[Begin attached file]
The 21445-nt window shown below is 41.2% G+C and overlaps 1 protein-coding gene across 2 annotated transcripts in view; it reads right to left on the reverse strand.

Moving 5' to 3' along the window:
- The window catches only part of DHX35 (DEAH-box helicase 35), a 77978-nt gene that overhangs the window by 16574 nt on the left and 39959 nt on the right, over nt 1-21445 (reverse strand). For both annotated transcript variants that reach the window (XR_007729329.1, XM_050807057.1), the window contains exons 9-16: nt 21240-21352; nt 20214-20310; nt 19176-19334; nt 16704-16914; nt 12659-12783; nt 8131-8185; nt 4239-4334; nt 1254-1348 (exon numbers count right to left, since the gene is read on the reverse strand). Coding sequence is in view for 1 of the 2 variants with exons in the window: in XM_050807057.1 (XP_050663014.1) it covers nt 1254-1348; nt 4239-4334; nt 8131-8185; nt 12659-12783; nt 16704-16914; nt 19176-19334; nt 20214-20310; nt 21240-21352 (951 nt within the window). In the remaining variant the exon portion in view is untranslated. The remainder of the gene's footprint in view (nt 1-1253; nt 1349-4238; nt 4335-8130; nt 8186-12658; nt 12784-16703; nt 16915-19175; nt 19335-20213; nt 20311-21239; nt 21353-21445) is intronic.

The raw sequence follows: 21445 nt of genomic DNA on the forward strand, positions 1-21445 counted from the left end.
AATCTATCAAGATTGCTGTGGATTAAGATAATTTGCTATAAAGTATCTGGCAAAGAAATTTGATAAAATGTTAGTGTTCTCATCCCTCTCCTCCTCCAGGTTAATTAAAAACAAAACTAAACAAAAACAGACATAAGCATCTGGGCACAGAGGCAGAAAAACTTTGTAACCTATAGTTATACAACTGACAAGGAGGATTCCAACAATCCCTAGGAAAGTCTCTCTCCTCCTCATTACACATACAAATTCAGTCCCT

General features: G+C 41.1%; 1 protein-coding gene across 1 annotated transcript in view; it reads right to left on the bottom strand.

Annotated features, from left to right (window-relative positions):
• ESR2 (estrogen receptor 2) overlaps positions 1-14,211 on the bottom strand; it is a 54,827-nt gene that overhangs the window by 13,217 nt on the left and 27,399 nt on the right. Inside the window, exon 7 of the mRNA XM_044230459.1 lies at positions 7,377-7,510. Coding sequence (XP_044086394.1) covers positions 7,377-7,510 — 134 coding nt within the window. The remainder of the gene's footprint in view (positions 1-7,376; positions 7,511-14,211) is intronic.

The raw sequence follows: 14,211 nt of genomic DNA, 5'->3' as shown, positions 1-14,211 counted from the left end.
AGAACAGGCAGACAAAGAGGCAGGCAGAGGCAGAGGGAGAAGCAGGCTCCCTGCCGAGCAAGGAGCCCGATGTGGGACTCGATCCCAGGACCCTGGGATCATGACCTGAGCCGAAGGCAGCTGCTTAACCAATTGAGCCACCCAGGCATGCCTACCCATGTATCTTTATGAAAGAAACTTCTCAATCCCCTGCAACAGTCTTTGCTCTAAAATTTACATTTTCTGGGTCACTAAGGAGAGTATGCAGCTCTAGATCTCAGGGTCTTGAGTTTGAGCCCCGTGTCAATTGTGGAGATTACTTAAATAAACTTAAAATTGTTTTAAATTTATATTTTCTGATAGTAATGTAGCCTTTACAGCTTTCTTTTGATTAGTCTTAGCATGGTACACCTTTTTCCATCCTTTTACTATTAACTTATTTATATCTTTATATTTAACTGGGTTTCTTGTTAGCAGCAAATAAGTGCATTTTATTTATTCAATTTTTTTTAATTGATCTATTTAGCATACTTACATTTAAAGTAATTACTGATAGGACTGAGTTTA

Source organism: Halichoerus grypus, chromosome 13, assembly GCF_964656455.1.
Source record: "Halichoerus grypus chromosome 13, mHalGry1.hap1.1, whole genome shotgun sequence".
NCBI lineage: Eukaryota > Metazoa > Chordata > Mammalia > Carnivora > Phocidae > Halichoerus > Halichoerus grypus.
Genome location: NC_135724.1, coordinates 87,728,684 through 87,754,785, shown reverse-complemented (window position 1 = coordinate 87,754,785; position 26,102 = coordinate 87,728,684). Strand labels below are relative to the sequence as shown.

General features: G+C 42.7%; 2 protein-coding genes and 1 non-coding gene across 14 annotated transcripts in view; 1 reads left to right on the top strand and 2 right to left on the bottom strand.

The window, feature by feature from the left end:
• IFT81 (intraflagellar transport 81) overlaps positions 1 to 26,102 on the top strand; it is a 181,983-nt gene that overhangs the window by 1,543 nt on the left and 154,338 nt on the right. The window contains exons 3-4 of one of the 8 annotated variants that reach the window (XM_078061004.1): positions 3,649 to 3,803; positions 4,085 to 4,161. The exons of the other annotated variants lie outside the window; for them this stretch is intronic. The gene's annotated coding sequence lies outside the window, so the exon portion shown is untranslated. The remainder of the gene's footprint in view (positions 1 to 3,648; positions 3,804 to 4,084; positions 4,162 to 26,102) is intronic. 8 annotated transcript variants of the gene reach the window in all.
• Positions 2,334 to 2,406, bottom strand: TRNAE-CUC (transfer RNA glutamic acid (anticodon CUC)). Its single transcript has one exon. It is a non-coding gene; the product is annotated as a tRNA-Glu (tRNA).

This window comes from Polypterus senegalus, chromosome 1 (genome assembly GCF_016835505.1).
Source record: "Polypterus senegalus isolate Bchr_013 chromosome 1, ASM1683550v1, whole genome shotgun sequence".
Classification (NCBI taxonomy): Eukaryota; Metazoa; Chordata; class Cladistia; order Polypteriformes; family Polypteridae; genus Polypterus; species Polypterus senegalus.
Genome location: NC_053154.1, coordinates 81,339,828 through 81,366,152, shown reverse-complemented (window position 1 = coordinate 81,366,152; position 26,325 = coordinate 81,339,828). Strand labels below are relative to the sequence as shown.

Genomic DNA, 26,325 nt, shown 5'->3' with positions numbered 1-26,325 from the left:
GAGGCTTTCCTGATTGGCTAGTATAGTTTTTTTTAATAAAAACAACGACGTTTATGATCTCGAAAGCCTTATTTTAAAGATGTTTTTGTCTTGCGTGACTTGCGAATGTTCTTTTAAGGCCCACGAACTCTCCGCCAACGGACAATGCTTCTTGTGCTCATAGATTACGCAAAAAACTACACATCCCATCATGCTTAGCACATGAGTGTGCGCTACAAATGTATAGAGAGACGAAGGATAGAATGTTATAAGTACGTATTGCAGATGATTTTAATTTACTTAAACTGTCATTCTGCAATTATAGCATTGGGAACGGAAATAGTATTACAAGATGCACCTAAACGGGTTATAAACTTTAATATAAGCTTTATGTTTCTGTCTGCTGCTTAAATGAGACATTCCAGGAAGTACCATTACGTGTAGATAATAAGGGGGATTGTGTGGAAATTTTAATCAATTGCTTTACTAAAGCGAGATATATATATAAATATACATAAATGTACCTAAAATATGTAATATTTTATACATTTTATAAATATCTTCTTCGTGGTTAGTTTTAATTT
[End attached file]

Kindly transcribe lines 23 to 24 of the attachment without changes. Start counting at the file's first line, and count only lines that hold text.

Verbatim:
Genomic DNA, 26,325 nt, shown 5'->3' with positions numbered 1-26,325 from the left:
GAGGCTTTCCTGATTGGCTAGTATAGTTTTTTTTAATAAAAACAACGACGTTTATGATCTCGAAAGCCTTATTTTAAAGATGTTTTTGTCTTGCGTGACTTGCGAATGTTCTTTTAAGGCCCACGAACTCTCCGCCAACGGACAATGCTTCTTGTGCTCATAGATTACGCAAAAAACTACACATCCCATCATGCTTAGCACATGAGTGTGCGCTACAAATGTATAGAGAGACGAAGGATAGAATGTTATAAGTACGTATTGCAGATGATTTTAATTTACTTAAACTGTCATTCTGCAATTATAGCATTGGGAACGGAAATAGTATTACAAGATGCACCTAAACGGGTTATAAACTTTAATATAAGCTTTATGTTTCTGTCTGCTGCTTAAATGAGACATTCCAGGAAGTACCATTACGTGTAGATAATAAGGGGGATTGTGTGGAAATTTTAATCAATTGCTTTACTAAAGCGAGATATATATATAAATATACATAAATGTACCTAAAATATGTAATATTTTATACATTTTATAAATATCTTCTTCGTGGTTAGTTTTAATTT